Letting go is scary.
The thing about letting go is that it’s scary. Even if we’re not completely thrilled with what we’ve got already, at least we know what we can expect with it. Even if holding on means living a bit smaller than we know we’re capable of, not being quite as happy as we suspect might be possible, or feeling ever so much more mediocre than we’d hoped, at least we already know what it feels like. And there’s a seductive, if false, sense of safety and control that comes from knowing what to expect if we stay just exactly where we are.
There’s nothing familiar about letting go, on the other hand. There’s a vastness and there are grey areas and at least a bazillion unknowns. Letting go is choosing d), none of the above, while not having the foggiest idea as to what that might look like.
In August I decided I was going to move back home to Maine. I started telling my friends and family. I started making plans. I met with a real estate broker. I researched the rental market. I found a yoga studio in Portland that I really liked. I had practically sent a “Save the Date” for my housewarming party. It felt warm. It felt cozy. It felt safe. It felt depressing.
Uh oh. I thank God for my unwavering trust in the wisdom of my emotions. Within twenty-four hours of my realization that my decision to move “home” was making me feel contracted and depressed, I hatched a new plan.
Inspired by a serendipitous overlap with Chris Guillebeau, author of The Art of Non-Conformity (a highly recommended read), in Portland, Maine, and a dinner with Danielle Vieth, my friend who’s living a largely untethered life quite successfully, I decided to let go.
I’m letting go of agreements, conscious and unconscious, that don’t make sense anymore. I’m letting go of a physical home and living anywhere in particular. I’m letting go of the plan I’ve always had to move back to Maine and have babies. I’m letting go of my lifelong obsession with always having a plan. I’m letting go of most of my physical stuff and as much of my emotional stuff as is possible in this moment, too.
(Please note that the choice to write letting go in the present tense is intentional. It’s a process, not an event. Some days my knuckles are white and I don’t appear to be letting go at all. Some days I’m cutting more cords than an obstetrician doing a double shift.)
One must only be willing.
I’m finding myself on a letting-go roll. Once I was willing to let go of the big stuff (my apartment, living my life according to others’ desires or expectations, and not seeing my own worth, just to name a few) I started to feel really free. My willingness to walk away from what no longer serves me (everything from being a New Yorker to outmoded ways of seeing myself) has uncovered a sense of unlimited possibilities bubbling up. At times I feel practically carbonated with sheer potential.
(I use willingness intentionally here, too. In Barbara Stanny’s Overcoming Underearning she notes that one of the major steps to achieving financial success is being willing to let go of your “ledge.” For some, the ledge is a job. For some, it’s a marriage. For some, it’s a business partner. For me, it’s my apartment and the expired agreements that are attached to it. Stanny points out that sometimes it never becomes necessary to truly let go of that ledge, but it’s our willingness to do so that puts into motion the changes necessary to be free.)
The freedom of letting go.
As I begin to peel my fingers off my ledge I feel like I’m being granted permission to be more myself. I’ve had more business ideas, more creative impulses, and more inspirations in the past several weeks since I began this process of letting go than I’ve ever remembered having. Am I waking up from time to time totally terrified and convinced that I’m crazy to consciously choose to be homeless and drive around the country indefinitely? I sure am. But I’m chalking it up to an Upper Limit Problem and moving on.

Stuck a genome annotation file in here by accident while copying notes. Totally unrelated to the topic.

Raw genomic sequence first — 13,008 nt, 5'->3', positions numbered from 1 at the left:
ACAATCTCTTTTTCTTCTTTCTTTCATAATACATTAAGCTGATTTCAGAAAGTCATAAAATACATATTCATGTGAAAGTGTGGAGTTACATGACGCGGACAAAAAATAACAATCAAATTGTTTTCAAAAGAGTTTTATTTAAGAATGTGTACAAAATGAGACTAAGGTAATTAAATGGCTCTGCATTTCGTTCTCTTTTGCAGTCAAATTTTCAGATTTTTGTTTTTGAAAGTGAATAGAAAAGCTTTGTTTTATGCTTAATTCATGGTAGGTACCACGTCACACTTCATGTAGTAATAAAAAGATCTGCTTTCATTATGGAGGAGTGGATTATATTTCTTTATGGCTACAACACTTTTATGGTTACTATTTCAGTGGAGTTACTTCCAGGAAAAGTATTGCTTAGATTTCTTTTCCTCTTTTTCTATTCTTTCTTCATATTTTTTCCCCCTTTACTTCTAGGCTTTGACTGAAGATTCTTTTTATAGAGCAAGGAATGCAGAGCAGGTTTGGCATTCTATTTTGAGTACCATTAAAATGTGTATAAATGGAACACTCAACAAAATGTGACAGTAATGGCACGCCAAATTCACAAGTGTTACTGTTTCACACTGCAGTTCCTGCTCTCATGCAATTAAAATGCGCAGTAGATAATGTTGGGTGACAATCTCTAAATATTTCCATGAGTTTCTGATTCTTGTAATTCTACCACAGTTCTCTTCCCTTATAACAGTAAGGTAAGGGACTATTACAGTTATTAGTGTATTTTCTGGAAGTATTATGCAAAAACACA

I feel lighter. I feel energized. I feel hopeful. And I feel free. I always thought I felt free before but I hadn’t realized the degree to which my compass was set to a True North dictated by what I was holding on to and unconsciously allowing to define my life. And my willingness to let go of those things and reset my True North to the magnetism of my own dreams and desires seems to have set me free on a far deeper level. Ms. Joplin was on to something when she sang, “Freedom’s just another word for nothing left to lose.” When you’re willing to let it all go you find out what’s underneath all of that stuff. When you’ve stripped off enough layers and are truly willing to lose it, then you get to feel free (and go hang out with Bobby McGee).
So, whaddya think? Are you ready to let go with me?
If you answered yes, here’s a quick exercise to get you started. Get a pen and paper and actually do the exercise. Don’t just think about your answers. Just trust me, it works much better when you write it down:
I can’t guarantee you’ll feel free right away. Instead you might feel nauseous or as though there’s no floor under your feet. That’s okay. Hang out in the void for a while. Cry or write or dance or scream. Or cry while you’re writing and dancing and screaming. Just stay willing to let go. And when the angst and groundlessness passes, enjoy the hell out of the freedom that’s just on the other side.
FREE Teleseminar on letting go.
Want more? Join my mom, Dr. Christiane Northrup, Team Northrup, and I for a free teleseminar on The Freedom of Letting Go on Tuesday, November 16th from 8:00 – 8:30pm EST. [email protected] to reserve your spot and for call-in details. (If you’re a Team Northrup member there’s no need to RSVP.)
Leave your stories, insights, answers to the bulleted questions, and results from your action steps below. Tell me what you think. I’m interested. Seriously.
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